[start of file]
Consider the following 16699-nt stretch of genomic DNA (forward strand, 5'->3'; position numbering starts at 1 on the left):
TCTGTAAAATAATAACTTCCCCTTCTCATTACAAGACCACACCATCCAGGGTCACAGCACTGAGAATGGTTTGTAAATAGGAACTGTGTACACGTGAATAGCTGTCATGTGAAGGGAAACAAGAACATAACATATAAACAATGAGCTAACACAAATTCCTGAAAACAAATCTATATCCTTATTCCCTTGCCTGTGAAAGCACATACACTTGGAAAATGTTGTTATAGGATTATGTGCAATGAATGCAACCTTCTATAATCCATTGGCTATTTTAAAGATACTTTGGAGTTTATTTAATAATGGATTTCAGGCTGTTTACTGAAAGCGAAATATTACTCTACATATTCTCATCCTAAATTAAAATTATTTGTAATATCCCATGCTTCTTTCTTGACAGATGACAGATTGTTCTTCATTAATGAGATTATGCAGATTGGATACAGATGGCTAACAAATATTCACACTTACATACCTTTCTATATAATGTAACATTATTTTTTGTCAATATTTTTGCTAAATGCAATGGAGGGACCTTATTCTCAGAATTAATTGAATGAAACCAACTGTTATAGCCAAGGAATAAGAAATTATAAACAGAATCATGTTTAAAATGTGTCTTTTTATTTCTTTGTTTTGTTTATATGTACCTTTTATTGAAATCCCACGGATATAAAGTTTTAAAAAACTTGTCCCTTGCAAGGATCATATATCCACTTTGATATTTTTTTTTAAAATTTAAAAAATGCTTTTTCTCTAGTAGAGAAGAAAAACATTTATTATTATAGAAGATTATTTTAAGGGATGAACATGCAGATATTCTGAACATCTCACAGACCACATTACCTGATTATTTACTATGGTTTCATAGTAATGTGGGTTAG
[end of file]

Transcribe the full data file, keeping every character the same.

Consider the following 16699-nt stretch of genomic DNA (forward strand, 5'->3'; position numbering starts at 1 on the left):
TCTGTAAAATAATAACTTCCCCTTCTCATTACAAGACCACACCATCCAGGGTCACAGCACTGAGAATGGTTTGTAAATAGGAACTGTGTACACGTGAATAGCTGTCATGTGAAGGGAAACAAGAACATAACATATAAACAATGAGCTAACACAAATTCCTGAAAACAAATCTATATCCTTATTCCCTTGCCTGTGAAAGCACATACACTTGGAAAATGTTGTTATAGGATTATGTGCAATGAATGCAACCTTCTATAATCCATTGGCTATTTTAAAGATACTTTGGAGTTTATTTAATAATGGATTTCAGGCTGTTTACTGAAAGCGAAATATTACTCTACATATTCTCATCCTAAATTAAAATTATTTGTAATATCCCATGCTTCTTTCTTGACAGATGACAGATTGTTCTTCATTAATGAGATTATGCAGATTGGATACAGATGGCTAACAAATATTCACACTTACATACCTTTCTATATAATGTAACATTATTTTTTGTCAATATTTTTGCTAAATGCAATGGAGGGACCTTATTCTCAGAATTAATTGAATGAAACCAACTGTTATAGCCAAGGAATAAGAAATTATAAACAGAATCATGTTTAAAATGTGTCTTTTTATTTCTTTGTTTTGTTTATATGTACCTTTTATTGAAATCCCACGGATATAAAGTTTTAAAAAACTTGTCCCTTGCAAGGATCATATATCCACTTTGATATTTTTTTTTAAAATTTAAAAAATGCTTTTTCTCTAGTAGAGAAGAAAAACATTTATTATTATAGAAGATTATTTTAAGGGATGAACATGCAGATATTCTGAACATCTCACAGACCACATTACCTGATTATTTACTATGGTTTCATAGTAATGTGGGTTAG